Dean Gary R. Hall, Episcopal, Episcopal Church, Episcopal Diocese of Washington, Episcopalians, Gary Hall, Institute on Religion and Democracy, Jeff Walton, same sex marriage, Supreme Court, The Episcopal Church, Voting, Washington National Cathedral
By Jeff Walton (@JeffreyHWalton)
A recent decision by the U.S. Supreme Court “essentially gutted” the Voting Rights Act (VRA) and recalls the infamous Fugitive Slave Act of the 1850s, according to the dean of the Washington National Cathedral.
In a Sunday sermon celebrating recent Supreme Court decisions on same-sex marriage and lamenting a ruling on the Voting Rights Act, Dean Gary Hall sought to link the church’s public engagement with Jesus Christ’s turn towards Jerusalem in Luke Chapter 9.
Already thrusting the Cathedral into debates over firearms control and same-sex marriage, voting rights is just the latest in a string of politically charged issues championed by the activist Episcopal Church official.
Hall celebrated court marriage decisions overturning the Defense of Marriage Act (DOMA) and California’s Proposition 8 as “victories for all of us who support marriage equality for Lesbian, Gay, Bisexual and Transgendered people.”
“Those who had suffered so much discrimination savored a cultural and legal turning point in our shared march towards justice,” the Episcopal priest reported of a special Wednesday service for LGBT persons at the cathedral. Hall also noted “as we exalt in the joys of our lesbian and gay brothers and sisters, we must also weep with the pains and the losses of our brothers and sisters of color.”
“On Tuesday I found myself as dejected as I would find myself elated on Wednesday,” Hall told of the VRA and DOMA rulings. Recalling his own participation in the civil rights movement as a high school junior, Hall said it brought him into contact with Christian people and the life and ministry of the church.
Designating the VRA ruling “a filthy enactment,” Hall quoted Ralph Waldo Emerson’s declaration that he would not obey the Fugitive Slave Act, which required residents of Free states to return escaped slaves to the south.
Acknowledging his own record of political sermons, Hall insisted Sunday’s message from the pulpit wasn’t just “another instance of the Dean going all political on you” but was instrumental to following Jesus Christ.
“Jesus sets his face to go towards Jerusalem both literally and figuratively,” Hall pronounced of Luke chapter 9:51-62, in which Christ begins his journey towards the Jewish capital, the center of public life.
In going to the capital city, Jesus “is taking his critique to the heart of Roman and Jewish life,” Hall assessed. The cathedral dean termed the week’s events as “triumph and tragedy in our own capital.”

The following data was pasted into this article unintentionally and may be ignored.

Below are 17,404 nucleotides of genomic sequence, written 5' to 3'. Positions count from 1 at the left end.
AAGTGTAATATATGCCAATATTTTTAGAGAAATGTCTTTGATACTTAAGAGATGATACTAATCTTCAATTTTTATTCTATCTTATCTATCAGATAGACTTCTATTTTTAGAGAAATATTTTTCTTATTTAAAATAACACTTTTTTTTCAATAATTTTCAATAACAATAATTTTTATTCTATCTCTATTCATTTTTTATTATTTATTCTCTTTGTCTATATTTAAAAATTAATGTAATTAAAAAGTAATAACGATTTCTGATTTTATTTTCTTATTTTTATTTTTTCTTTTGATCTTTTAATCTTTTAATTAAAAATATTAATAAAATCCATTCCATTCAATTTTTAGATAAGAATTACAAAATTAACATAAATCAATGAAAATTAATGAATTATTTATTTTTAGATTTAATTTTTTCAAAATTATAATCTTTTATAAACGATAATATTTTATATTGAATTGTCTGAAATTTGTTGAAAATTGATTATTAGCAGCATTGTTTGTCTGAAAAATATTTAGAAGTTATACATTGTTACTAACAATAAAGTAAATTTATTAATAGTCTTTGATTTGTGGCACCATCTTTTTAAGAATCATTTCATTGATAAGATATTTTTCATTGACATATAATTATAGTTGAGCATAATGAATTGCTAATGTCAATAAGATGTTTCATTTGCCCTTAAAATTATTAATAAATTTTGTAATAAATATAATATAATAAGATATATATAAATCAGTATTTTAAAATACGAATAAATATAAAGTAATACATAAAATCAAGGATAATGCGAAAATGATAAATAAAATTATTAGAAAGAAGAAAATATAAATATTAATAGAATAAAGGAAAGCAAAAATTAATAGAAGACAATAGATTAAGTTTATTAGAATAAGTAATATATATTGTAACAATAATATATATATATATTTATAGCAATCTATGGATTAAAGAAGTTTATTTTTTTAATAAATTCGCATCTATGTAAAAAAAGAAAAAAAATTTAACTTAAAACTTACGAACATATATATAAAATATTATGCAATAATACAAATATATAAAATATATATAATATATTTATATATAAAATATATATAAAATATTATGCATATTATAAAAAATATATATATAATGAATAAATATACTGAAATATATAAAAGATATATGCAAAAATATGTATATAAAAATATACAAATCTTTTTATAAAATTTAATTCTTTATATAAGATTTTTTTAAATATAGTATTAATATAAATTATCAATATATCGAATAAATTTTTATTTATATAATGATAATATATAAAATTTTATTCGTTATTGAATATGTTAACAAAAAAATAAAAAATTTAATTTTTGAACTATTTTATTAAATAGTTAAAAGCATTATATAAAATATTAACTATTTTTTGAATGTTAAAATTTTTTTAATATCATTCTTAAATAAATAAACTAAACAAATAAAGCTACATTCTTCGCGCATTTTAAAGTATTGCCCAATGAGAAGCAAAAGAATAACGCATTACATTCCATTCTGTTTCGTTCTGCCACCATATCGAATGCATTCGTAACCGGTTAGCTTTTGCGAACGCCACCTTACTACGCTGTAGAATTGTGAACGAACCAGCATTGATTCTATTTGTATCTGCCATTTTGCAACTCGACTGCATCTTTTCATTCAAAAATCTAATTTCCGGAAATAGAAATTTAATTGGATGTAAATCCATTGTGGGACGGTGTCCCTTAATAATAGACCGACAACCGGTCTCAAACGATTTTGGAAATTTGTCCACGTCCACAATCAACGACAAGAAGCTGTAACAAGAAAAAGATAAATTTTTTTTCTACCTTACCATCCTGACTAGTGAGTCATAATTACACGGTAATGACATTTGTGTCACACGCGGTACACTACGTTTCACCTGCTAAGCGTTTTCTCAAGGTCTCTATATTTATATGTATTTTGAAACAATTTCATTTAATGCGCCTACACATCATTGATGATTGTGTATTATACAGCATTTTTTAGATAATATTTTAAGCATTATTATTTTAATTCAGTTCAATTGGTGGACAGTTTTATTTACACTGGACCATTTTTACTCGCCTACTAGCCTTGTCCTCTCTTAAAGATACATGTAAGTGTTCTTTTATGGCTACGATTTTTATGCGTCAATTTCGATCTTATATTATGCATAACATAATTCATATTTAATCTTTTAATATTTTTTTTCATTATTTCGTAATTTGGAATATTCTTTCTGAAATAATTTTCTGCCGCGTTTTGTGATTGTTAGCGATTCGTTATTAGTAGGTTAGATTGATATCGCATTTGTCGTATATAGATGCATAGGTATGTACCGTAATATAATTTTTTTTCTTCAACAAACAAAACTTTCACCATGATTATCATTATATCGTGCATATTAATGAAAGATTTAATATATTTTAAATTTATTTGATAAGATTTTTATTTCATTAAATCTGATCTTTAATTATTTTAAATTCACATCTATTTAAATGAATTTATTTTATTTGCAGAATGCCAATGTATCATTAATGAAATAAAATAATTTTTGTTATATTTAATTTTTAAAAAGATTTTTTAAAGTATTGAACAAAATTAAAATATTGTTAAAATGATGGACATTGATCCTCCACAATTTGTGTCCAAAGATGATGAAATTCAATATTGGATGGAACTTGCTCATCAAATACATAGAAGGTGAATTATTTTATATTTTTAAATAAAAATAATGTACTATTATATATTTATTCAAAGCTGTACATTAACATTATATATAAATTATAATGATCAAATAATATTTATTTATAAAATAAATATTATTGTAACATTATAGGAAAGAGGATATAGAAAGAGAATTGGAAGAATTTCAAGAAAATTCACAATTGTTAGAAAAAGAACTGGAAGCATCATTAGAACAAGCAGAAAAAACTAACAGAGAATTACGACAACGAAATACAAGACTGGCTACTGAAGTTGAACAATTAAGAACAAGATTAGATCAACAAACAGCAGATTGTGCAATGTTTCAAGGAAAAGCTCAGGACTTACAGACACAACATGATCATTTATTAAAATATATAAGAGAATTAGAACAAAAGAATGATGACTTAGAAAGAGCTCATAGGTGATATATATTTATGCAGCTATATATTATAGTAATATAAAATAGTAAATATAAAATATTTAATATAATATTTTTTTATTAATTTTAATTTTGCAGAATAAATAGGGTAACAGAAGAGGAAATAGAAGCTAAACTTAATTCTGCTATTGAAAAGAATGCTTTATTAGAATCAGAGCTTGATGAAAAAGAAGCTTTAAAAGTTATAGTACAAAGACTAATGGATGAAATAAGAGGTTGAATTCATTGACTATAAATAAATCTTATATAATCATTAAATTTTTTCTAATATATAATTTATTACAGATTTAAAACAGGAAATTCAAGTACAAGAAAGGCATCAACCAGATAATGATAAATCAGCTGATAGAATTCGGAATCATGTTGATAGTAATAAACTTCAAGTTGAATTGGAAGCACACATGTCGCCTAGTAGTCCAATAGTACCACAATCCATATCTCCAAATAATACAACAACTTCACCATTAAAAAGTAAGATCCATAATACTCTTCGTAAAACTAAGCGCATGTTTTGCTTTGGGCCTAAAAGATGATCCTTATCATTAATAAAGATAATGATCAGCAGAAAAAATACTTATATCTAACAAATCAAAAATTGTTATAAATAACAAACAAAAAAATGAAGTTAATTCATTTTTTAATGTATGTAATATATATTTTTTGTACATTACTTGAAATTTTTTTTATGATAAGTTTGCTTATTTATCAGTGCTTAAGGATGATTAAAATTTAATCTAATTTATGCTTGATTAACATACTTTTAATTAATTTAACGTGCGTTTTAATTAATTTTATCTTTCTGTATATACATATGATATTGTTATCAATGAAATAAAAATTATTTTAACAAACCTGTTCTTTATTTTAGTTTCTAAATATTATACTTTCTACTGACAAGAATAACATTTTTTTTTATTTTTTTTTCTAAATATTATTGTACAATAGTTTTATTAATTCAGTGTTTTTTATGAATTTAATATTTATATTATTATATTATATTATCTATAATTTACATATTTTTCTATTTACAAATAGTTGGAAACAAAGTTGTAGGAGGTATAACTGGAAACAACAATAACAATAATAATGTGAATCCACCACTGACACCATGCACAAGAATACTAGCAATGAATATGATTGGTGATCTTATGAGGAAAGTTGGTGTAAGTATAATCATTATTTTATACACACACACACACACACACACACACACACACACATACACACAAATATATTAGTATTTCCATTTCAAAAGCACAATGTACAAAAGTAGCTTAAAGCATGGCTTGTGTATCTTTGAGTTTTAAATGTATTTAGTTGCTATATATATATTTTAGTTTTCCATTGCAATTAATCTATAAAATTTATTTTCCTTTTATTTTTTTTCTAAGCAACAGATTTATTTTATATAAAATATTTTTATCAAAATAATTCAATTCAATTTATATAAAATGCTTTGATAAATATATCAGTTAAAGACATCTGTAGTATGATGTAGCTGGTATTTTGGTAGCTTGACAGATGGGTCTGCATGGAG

“We are a public church and public churches cannot be neutral where issues of justice are concerned,” Hall charged. Adding that Jesus went to Jerusalem “not out of anger but out of compassion,” Hall portrayed Jesus’ journey as one of solidarity “with and for those who are up against it.”
Declaring that God “loves and blesses and accepts everyone as they are,” Hall pronounced that “Jesus does not go to Jerusalem alone” and calls Christians to go with him.
“Therefore, following Jesus as he sets his face to go towards Jerusalem is part of what it means to be a Christian,” Hall interpreted. “If we are really following Jesus – and not just being personally pious in a private way – we try to care as much about the sufferings of people we don’t know as our own children, parents, spouses and friends. The only way you can care for people you don’t know is by establishing justice.”
In a call to the U.S. Congress “to rebuild what the court has taken away,” Hall insisted that Christianity has never been about only private suffering or personal joy, but rather about public social struggles. The cathedral dean asserted that Christians experience persecution “because they dare to make their private compassion a public virtue.”
“Today we both rejoice and lament,” Hall concluded. “Tomorrow we take up again the work again of standing with Jesus and God for those Jerusalem and Washington would oppress.”
Update: Full text of Hall’s sermon has been made available by the Washington National Cathedral. Access it by clicking here.